The September Sisters
The September Sisters is YA Fiction of the grim realistic variety. It’s the story of what happens in a family after a child goes missing. Specifically, what happens to the child who is left behind.
Abigail Reed goes to sleep one summer night after a fight with her sister Becky, and when she wakes up the next morning Becky is gone. There is no sign of a struggle, no evidence of breaking and entering; Becky is just not there. The neighbors initially rally around the family and do a search, but when no trace of Becky is found, interest eventually wanes, and Abby finds herself literally on her own.
Abby’s father keeps everything moving. He goes to work, hires a private investigator, deals with the police, and persuades their neighbor, Mrs. Ramirez, to watch Abby when he can’t be there (which is often). Abby’s mother takes to her room and basically doesn’t leave it except for periodic cigarette breaks. Abby’s friends at school shun her. Mrs. Ramirez is no substitute for all the people in Abby’s life who have suddenly placed their attention elsewhere, and Abby must cope with her sister’s loss and her family’s breakdown by herself.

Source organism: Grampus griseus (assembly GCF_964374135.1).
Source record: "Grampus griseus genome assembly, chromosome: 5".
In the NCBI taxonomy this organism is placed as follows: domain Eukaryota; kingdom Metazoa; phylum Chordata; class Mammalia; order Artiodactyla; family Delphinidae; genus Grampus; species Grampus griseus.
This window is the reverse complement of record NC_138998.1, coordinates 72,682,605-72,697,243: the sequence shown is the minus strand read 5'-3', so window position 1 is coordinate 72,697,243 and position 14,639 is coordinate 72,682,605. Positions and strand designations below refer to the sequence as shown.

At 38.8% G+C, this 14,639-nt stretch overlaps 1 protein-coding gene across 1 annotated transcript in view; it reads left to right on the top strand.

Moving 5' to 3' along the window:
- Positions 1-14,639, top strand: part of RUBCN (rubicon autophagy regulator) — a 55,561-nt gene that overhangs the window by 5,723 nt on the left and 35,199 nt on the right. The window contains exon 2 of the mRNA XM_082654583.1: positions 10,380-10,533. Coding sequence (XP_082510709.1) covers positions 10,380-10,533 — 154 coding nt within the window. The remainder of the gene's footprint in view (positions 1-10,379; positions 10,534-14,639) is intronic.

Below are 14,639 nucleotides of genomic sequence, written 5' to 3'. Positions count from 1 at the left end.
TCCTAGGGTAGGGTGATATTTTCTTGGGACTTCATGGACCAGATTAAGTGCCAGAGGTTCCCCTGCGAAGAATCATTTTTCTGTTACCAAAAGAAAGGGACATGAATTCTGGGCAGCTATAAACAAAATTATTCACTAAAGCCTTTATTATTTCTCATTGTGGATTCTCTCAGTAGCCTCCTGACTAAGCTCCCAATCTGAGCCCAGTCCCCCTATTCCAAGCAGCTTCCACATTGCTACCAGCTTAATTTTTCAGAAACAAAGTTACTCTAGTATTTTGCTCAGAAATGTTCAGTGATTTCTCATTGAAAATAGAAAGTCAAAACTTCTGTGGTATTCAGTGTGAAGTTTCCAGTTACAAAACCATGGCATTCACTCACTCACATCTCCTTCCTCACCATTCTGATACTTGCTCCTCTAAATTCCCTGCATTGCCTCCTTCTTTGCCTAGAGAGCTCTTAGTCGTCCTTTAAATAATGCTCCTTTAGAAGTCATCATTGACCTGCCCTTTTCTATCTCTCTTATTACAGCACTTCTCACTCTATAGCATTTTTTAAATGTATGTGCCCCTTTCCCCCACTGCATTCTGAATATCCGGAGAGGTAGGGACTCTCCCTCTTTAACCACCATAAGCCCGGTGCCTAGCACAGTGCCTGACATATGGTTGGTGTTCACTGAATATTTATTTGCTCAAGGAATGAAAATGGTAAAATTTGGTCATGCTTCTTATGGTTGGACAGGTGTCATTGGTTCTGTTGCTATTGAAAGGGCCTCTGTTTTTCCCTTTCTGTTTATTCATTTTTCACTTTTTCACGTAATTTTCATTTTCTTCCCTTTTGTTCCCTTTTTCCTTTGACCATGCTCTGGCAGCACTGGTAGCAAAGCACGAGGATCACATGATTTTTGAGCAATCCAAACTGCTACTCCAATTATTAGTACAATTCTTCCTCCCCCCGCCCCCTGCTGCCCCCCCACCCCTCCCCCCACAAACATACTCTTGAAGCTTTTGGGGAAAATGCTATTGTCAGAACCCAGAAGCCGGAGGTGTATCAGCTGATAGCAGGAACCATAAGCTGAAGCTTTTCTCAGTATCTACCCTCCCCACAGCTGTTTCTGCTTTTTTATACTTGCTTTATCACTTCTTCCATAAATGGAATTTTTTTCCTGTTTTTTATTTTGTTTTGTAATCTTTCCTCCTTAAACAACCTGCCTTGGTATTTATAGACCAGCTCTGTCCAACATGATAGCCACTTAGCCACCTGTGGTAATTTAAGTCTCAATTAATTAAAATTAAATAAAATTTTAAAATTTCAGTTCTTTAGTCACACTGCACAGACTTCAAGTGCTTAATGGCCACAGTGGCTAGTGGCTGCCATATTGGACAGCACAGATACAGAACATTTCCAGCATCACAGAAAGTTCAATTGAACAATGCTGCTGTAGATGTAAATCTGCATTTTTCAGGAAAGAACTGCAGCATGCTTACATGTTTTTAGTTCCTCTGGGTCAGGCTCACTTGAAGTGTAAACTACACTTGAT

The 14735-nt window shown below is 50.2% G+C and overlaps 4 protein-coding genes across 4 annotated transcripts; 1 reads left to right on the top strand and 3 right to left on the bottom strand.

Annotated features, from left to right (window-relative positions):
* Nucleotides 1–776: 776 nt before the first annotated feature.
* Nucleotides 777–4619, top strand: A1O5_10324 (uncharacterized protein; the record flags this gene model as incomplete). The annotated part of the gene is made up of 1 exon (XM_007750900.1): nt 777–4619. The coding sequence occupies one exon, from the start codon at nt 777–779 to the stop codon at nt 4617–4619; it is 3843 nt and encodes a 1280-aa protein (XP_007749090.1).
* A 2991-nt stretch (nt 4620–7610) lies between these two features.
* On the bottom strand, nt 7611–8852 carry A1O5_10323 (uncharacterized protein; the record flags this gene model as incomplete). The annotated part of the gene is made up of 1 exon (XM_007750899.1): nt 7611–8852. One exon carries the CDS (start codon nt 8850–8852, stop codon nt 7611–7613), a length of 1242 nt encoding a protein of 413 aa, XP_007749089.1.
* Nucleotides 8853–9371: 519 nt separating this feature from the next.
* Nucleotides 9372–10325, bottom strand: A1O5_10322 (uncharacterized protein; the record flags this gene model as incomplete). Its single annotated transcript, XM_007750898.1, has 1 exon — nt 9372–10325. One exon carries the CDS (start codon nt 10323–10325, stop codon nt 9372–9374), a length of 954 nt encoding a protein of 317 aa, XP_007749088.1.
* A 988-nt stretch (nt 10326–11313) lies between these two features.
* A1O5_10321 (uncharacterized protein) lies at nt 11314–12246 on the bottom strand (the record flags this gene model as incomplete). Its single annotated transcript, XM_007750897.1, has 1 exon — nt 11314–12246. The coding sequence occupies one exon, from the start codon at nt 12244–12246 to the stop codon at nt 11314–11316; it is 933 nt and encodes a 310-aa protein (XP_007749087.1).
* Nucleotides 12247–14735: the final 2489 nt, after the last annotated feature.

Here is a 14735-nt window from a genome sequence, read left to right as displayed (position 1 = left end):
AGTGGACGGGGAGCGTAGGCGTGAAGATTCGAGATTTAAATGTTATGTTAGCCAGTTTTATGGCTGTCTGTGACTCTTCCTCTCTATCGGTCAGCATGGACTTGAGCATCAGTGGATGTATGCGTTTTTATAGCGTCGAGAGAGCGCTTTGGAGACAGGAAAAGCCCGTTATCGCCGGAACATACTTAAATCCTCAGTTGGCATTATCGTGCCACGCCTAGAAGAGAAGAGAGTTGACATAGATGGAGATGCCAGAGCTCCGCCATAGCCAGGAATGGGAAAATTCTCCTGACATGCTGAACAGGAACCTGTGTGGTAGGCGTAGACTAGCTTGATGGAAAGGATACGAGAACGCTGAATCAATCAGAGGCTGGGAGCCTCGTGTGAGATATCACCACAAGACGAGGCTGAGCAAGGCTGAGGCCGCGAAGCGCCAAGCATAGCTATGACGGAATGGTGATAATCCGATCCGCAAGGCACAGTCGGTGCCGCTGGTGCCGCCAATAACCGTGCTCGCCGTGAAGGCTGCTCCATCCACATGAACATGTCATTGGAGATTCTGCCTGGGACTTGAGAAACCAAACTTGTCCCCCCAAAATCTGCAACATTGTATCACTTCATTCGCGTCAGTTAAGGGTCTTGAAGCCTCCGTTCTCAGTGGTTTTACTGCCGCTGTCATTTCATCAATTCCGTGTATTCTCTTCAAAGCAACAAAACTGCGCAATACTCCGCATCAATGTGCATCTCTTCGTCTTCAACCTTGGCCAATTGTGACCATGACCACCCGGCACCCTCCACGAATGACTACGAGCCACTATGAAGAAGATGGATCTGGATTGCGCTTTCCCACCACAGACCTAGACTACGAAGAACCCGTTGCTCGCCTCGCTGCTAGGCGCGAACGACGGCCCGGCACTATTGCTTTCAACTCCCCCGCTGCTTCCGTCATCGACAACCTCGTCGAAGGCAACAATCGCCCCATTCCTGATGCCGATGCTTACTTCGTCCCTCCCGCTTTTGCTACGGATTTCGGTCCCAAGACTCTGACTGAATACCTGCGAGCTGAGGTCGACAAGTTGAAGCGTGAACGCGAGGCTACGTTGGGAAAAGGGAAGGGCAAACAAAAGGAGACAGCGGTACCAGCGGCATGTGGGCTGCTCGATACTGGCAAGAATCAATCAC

The book is written chronologically, sandwiched between a quick teaser at the beginning where Abby’s father shows up at school and tells her, “They’ve found her,” and the ending which repeats this cliffhanger beginning and finishes the story off. It’s an effective intro: I really wanted to know what had happened to Becky. Denying myself an end peek, my interest was sustained for a significant page count, but nowhere near the 355 pages it took to get to the solution of the mystery. And what was revealed was hardly satisfactory.
Ultimately, though competently written, this story was just far too depressing for me. It’s realistic. It’s believable. Many families do fall apart after a child dies (or goes missing). But none of the many, many unhappy things that happen to Abby happen for a purpose, either in a literary or literally meaningful way. People fail her because, well, because people fail each other when they are put to the test. She forms one significant (somewhat romantic) attachment to another struggling person in the course of the story, but this relationship turns out to be transitory as well. At the end of the book Abby is as alone as she is at the beginning in terms of real emotional support.
The September Sisters may appeal to readers who like stories about suffering, about loneliness, about being helpless and on the outside. But its ending was not nearly happy or meaningful enough for me to make the slog through Abby’s pain worthwhile. I do rather wish I had those hours back. I could have read something more insightful, upbeat, or just entertaining with them.